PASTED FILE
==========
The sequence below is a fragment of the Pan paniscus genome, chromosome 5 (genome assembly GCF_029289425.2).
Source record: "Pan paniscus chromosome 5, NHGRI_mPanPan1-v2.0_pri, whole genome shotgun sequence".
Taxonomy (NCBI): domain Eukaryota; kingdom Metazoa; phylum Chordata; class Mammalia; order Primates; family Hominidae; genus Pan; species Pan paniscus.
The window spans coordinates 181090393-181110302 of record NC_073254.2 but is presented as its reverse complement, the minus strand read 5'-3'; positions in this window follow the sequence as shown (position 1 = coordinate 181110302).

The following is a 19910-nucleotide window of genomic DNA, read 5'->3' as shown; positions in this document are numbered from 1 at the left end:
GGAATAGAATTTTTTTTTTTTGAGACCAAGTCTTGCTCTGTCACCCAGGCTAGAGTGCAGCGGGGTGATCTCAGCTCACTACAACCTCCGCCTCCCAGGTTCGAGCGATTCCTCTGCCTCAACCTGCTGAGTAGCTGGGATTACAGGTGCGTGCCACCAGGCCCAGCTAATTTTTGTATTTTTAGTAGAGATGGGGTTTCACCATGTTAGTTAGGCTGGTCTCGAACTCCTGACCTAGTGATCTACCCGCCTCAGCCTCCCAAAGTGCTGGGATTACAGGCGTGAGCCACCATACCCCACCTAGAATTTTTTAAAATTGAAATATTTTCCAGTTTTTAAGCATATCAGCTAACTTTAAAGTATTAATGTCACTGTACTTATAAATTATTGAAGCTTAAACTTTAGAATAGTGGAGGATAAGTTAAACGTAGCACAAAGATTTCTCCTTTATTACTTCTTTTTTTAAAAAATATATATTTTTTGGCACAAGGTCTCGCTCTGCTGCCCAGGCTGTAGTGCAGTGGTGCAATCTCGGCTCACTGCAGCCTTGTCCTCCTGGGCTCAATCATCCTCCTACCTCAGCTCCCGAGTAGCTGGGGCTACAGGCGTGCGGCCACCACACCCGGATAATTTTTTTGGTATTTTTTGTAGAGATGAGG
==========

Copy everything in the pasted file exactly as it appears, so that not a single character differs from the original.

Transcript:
The sequence below is a fragment of the Pan paniscus genome, chromosome 5 (genome assembly GCF_029289425.2).
Source record: "Pan paniscus chromosome 5, NHGRI_mPanPan1-v2.0_pri, whole genome shotgun sequence".
Taxonomy (NCBI): domain Eukaryota; kingdom Metazoa; phylum Chordata; class Mammalia; order Primates; family Hominidae; genus Pan; species Pan paniscus.
The window spans coordinates 181090393-181110302 of record NC_073254.2 but is presented as its reverse complement, the minus strand read 5'-3'; positions in this window follow the sequence as shown (position 1 = coordinate 181110302).

The following is a 19910-nucleotide window of genomic DNA, read 5'->3' as shown; positions in this document are numbered from 1 at the left end:
GGAATAGAATTTTTTTTTTTTGAGACCAAGTCTTGCTCTGTCACCCAGGCTAGAGTGCAGCGGGGTGATCTCAGCTCACTACAACCTCCGCCTCCCAGGTTCGAGCGATTCCTCTGCCTCAACCTGCTGAGTAGCTGGGATTACAGGTGCGTGCCACCAGGCCCAGCTAATTTTTGTATTTTTAGTAGAGATGGGGTTTCACCATGTTAGTTAGGCTGGTCTCGAACTCCTGACCTAGTGATCTACCCGCCTCAGCCTCCCAAAGTGCTGGGATTACAGGCGTGAGCCACCATACCCCACCTAGAATTTTTTAAAATTGAAATATTTTCCAGTTTTTAAGCATATCAGCTAACTTTAAAGTATTAATGTCACTGTACTTATAAATTATTGAAGCTTAAACTTTAGAATAGTGGAGGATAAGTTAAACGTAGCACAAAGATTTCTCCTTTATTACTTCTTTTTTTAAAAAATATATATTTTTTGGCACAAGGTCTCGCTCTGCTGCCCAGGCTGTAGTGCAGTGGTGCAATCTCGGCTCACTGCAGCCTTGTCCTCCTGGGCTCAATCATCCTCCTACCTCAGCTCCCGAGTAGCTGGGGCTACAGGCGTGCGGCCACCACACCCGGATAATTTTTTTGGTATTTTTTGTAGAGATGAGG